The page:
Labour Party attacked for ‘undermining democracy’

Jeremy Corbyn and Owen Smith during one of the Labour leadership debates. Picture: Getty
Jeremy Corbyn and Owen Smith during one of the Labour leadership debates. Picture: Getty
Have your say

Jeremy Corbyn’s campaign chief has attacked Labour’s ruling body for “undermining the democracy” of the party after a court ruling that will stop new members voting in the leadership election.

At the Court of Appeal, Labour’s national executive committee (NEC) won its bid to overturn a High Court decision that had paved the way for about 130,000 supporters who signed up from January to take part in the contest.

Many of the members affected are believed to back Mr Corbyn rather than his rival Owen Smith.

The Labour leader’s campaign chairman John McDonnell accused the NEC of using a “grubby little device” to overturn the original ­decision.

The shadow chancellor said: “I just find it shaming for a democratic party like ours, with a tradition over a century of campaigning for democracy throughout our society.

“We are now undermining the democracy of our own party. They used a grubby little device.”

Mr Corbyn’s campaign team said the ruling was “the wrong decision – both legally and democratically”.

The five new members who the High Court ruled on Monday were unlawfully “frozen out” of the leadership battle have been refused permission to appeal to the Supreme Court but can still ask its justices directly to consider their case.

David Goldstone QC, who had represented the five, indicated in court that steps had already been taken which could lead to a hearing on Tuesday.

The five members brought their case after the NEC decided that full members would not be able to vote unless they had at least six months’ continuous membership from January 12 up to July 12 – the “freeze date”.

All five have now been ordered to pay £30,000 towards the NEC’s costs within 28 days.

A spokesman for Mr Corbyn’s campaign team last night said: “The court’s ruling disenfranchises nearly 130,000 Labour members, who have joined the party since January and were explicitly told that they would have a vote in any leadership election.” Meanwhile, leadership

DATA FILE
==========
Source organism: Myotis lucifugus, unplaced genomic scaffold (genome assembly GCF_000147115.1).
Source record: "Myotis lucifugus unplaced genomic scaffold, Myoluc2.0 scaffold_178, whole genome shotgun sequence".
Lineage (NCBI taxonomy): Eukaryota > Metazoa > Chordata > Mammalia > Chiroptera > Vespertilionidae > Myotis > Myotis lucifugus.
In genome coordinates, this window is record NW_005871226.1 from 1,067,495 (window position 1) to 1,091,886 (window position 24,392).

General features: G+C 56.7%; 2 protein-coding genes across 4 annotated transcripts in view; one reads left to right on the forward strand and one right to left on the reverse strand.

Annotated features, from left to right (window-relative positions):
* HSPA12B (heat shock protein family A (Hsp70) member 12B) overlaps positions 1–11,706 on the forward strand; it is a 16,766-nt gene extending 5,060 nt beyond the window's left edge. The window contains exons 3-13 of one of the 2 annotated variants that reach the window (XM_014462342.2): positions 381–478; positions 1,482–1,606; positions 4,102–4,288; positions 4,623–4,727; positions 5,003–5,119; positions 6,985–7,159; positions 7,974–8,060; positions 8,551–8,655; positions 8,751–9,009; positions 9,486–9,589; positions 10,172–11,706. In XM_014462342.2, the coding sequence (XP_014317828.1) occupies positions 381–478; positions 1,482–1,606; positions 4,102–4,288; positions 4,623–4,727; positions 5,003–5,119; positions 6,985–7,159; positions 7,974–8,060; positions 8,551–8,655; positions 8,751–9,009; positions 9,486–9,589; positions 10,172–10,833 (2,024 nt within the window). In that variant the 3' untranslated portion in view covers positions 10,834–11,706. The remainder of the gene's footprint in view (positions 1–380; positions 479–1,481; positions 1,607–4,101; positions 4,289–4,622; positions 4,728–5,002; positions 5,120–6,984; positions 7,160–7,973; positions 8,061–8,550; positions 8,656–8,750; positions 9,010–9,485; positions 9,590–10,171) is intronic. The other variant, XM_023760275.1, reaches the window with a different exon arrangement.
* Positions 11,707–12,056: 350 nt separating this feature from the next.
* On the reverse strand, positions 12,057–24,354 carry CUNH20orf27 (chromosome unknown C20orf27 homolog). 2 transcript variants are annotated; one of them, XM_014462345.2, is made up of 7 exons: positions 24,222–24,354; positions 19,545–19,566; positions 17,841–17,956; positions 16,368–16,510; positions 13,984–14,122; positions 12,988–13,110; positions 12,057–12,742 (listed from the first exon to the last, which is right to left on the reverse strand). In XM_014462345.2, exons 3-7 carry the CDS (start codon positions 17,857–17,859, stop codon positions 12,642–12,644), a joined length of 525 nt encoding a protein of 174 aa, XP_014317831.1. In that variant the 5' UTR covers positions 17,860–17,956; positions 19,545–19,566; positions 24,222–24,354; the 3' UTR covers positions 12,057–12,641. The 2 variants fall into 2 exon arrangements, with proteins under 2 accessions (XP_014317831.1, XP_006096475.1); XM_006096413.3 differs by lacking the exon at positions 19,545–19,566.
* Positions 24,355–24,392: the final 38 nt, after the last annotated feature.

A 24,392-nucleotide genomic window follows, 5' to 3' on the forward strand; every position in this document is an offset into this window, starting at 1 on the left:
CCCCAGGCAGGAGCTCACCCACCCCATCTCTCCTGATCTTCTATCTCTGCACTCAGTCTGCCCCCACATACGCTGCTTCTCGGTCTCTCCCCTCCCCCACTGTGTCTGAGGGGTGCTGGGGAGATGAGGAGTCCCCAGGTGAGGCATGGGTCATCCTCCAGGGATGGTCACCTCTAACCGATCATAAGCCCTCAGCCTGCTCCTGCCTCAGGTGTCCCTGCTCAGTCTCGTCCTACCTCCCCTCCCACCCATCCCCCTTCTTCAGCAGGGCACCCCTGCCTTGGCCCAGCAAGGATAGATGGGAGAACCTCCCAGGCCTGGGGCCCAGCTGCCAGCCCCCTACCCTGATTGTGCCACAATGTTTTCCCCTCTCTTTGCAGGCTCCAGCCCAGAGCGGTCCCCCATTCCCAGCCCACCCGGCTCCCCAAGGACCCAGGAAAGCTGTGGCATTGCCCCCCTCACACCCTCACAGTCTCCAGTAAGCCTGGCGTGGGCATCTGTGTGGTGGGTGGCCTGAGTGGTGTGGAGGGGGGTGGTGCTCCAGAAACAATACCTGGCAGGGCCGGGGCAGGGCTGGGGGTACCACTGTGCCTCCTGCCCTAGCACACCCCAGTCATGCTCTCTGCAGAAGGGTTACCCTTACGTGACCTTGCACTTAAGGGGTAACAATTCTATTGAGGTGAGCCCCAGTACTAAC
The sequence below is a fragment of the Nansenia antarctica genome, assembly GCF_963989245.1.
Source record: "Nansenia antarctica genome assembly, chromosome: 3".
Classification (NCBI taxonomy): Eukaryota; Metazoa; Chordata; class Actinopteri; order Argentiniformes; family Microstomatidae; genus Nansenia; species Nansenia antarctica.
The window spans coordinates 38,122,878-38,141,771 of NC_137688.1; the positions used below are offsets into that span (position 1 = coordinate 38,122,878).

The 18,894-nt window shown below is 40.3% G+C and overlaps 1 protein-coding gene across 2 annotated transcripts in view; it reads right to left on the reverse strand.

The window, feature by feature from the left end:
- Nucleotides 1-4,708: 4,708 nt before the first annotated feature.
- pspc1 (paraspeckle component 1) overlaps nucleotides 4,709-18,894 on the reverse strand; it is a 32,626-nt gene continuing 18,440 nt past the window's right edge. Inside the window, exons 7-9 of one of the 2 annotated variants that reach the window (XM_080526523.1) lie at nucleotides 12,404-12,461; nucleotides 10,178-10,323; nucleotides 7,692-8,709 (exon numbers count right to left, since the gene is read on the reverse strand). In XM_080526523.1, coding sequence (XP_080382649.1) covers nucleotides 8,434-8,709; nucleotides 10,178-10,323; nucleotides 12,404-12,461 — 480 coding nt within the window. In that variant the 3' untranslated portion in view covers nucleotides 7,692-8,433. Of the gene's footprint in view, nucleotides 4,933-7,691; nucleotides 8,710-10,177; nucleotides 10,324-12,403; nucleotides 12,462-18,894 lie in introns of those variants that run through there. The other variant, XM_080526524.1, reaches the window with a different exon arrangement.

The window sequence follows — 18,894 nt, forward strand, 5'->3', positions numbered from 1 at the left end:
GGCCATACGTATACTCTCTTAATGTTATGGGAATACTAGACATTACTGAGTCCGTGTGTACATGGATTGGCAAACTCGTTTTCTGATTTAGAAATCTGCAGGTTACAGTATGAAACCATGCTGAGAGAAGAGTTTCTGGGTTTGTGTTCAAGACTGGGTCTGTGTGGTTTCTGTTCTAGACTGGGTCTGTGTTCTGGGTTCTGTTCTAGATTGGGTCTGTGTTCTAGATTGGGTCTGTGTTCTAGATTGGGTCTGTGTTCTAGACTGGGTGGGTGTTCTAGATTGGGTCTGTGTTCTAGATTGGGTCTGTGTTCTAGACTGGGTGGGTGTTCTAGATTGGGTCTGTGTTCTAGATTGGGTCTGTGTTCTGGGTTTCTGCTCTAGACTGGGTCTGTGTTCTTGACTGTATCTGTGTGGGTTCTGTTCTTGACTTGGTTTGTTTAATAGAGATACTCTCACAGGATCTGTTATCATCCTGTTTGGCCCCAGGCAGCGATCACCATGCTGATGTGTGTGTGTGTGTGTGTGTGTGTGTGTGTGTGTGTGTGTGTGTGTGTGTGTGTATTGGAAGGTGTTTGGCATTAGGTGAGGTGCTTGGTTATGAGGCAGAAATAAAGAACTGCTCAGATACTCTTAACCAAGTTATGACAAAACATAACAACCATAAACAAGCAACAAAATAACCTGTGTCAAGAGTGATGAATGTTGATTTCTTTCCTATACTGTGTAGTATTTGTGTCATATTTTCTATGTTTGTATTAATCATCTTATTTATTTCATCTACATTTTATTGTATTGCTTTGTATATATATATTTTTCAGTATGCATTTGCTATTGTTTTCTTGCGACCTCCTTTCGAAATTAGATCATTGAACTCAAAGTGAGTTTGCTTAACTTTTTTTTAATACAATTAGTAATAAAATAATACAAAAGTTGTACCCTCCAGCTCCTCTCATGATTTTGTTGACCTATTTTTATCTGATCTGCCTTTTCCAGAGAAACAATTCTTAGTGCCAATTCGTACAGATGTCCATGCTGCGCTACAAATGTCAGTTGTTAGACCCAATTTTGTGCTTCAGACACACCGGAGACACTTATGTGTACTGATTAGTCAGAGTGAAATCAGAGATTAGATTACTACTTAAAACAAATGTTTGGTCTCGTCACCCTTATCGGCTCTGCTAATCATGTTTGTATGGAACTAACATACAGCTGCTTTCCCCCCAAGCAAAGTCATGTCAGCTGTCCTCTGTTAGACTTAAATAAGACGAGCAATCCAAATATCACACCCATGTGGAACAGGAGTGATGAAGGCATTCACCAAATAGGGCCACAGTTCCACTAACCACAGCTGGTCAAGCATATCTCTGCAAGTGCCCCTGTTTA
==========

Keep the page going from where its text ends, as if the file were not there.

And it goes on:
challenger Owen Smith said the ruling “doesn’t change my approach to this contest”, saying he would continue to make his case as to why he should become Labour’s new leader.

He said: “I had welcomed the prospect of 125,000 additional members being given the opportunity to vote in this vitally important leadership election.

“I don’t think it changes anything for me. I’m just going to carry on getting around the country talking to members, old and new members, and trying to persuade them that the crisis that I see in the country and the crisis that I see in the Labour Party, we’ve got to solve them both.”

Iain McNicol, the party’s general secretary, led the appeal against the High Court’s original decision. Announcing the Court of Appeal’s decision yesterday ,Lord Justice Beatson, sitting with Lady Justice Macur and Lord Justice Sales, said: “On the correct interpretation of the party rules, the National Executive Committee has the power to set the criteria for members to be eligible to vote in the leadership election in the way that it did.”

Mr Corbyn’s team said Labour’s lawyers had “invoked an obscure clause” in the party’s rule book that “could be read as giving the NEC the right to ignore all of the rules laid out”.

A spokesman said: “In other words, this is a ‘make it up as you go along’ rule. We do not think that making it up as you go along is a reasonable way to conduct democracy in our party. Serious questions must be raised, however, over why and how the NEC procedures committee brought this appeal. In doing so, it effectively risked new members’ money on an attempt to disenfranchise them.”

NEC chairman Paddy Lillis insisted the party had been right to launch an appeal, claiming it would have appealed against the High Court if it had ruled against the body’s decision that Mr Corbyn should automatically be on the ballot paper for the leadership contest in a previous case.

“The original court decision had wide-ranging implications for the party and the authority of our governing body,” Mr Lillis said. It was the correct decision to seek clarification on this fundamental principle in the Court of Appeal.”

Lawyers for the five – Christine Evangelou, the Rev Edward Leir, Hannah Fordham, Chris Granger and “FM”, a teenage member – had argued that the NEC had no power under the rules to retrospectively freeze a full member’s ability to vote in leadership elections.

Mr Leir described the ruling as a “hugely disappointing result” for him and the 130,000 other party members now excluded from voting.

The result of the leadership battle is due to be announced on 24 September at a conference in Liverpool. Labour’s NEC had previously decided by 18 votes to 14 that Mr Corbyn should be automatically included on the ballot in Labour’s leadership contest meaning he did not need to secure MPs’ backing.

Labour donor and former parliamentary candidate Michael Foster launched a legal challenge to the party’s ruling putting Mr Corbyn automatically on the ballot but it was rejected by the judge.

The only time since 1945 that a sitting Labour leader has been challenged was in 1988 when Tony Benn sought to topple Neil Kinnock.